Sharing the findings with a broader audience

Tastsoglou said the team has been presenting its findings and recommendations at conferences and articles.

But they’re also sharing the information with a broader audience. For example, the project has a website, a Twitter account, newsletters that provide updates on the work, and a brochure. Their work was also chronicled in a book titled, Gender-Based Violence in Migration: Interdisciplinary, Feminist and Intersectional Approaches, which was released in November.

One of the project’s recommendations is for the government to broaden public education campaigns at various levels, including in schools, community organizations and throughout the country’s ethnic communities, and beyond.  

“We’re trying to make our research process and findings accessible and known to a broader public,” Tastsoglou said. “We don’t want to limit ourselves to scholarly projects and the academic community.”

As the project notes in its brochure, in 2018, immigration accounted for 82.5% of the population growth in Canada. Between 2009 and 2018, more than 2.7 million immigrants entered the country.

“It’s really important that problems such as gender-based violence are adequately addressed, prevented, and there are adequate interventions and services and support,” Tastsoglou said. 

Reckon with Canada’s history of racism, colonial roots

Tastsoglou said the public has a role to play in helping migrant women who are experiencing gender-based violence, too. The first step is to reckon with our country’s own history.

“Not only with respect to immigration, but also with respect to racism and the colonial roots of this country. The racism, for example, that Canada, as a settler society, has shown toward Aboriginal people is the environment new immigrants are stepping into,” Tastsoglou said.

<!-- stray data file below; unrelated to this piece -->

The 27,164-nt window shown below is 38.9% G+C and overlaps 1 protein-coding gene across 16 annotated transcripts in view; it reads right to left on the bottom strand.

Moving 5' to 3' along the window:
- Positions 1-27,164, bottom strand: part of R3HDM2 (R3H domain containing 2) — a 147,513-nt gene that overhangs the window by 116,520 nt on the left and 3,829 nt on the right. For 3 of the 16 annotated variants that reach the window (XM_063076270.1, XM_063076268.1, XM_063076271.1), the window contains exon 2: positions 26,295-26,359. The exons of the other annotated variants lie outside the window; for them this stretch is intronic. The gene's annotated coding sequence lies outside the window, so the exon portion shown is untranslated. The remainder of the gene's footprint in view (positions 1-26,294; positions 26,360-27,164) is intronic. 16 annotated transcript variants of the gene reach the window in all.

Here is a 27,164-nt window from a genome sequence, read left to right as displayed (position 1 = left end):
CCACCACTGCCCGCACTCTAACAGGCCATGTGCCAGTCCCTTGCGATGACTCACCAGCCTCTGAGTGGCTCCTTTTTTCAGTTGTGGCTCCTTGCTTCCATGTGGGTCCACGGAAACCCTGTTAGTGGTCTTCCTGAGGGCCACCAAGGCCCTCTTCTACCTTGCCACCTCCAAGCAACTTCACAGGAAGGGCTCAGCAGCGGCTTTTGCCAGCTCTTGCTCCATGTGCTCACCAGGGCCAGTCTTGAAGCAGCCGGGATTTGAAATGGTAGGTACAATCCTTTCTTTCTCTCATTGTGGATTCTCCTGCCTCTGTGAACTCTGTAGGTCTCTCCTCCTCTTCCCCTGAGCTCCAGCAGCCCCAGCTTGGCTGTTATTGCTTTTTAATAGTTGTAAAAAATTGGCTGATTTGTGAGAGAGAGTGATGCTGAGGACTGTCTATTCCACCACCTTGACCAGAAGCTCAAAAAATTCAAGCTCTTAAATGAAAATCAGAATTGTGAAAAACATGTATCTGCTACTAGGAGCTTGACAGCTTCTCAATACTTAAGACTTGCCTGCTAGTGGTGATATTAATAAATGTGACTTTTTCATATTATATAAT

“It is the result of those structural roots of violence that are interconnected with racism that, in fact, can have a major impact on what’s going on today, a major impact on the interpersonal violence women experience. They experience it at the interpersonal level, but we need to understand the structural roots of it. That has to do with patriarchy, that affects everybody, not just women. It’s a system, a deep-seated structure.”

And furthermore, we also shouldn’t make the distinction between them and us.

“They are not different from us,” she said of migrants and refugees. “The experience of violence is not confined to particular cultures. This is a common misunderstanding. There is this preconception that violence, gender-based violence, is a phenomenon or a problem of other cultures and has nothing to do with the mainstream. This is not the case. It is universal.” 

While Tastsoglou has done research before on gender-based violence from various lenses, she did learn something new through this particular project.

“By doing the research, and because I’m still reading and analyzing the interviews with women, the range of violence that is unfolding in front of my eyes, I didn’t anticipate,” she said. “And also, the connections between public discourse and other cultures, I realized the dangers that such ways of thinking include.”

“For example, when we say violence happens in those cultures … when we engage in those statements, unavoidably there’s a risk here of stirring anti-immigration sentiment. We should be very careful how we are phrasing these things and we should always be mindful of making that separation between them and us, but to see the universality of violence, and how it’s affecting women from different cultures, from different countries.”

To read more about the project, click here.

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Suzanne Rent

Suzanne Rent is a writer, editor, and researcher. You can follow her on Twitter @Suzanne_Rent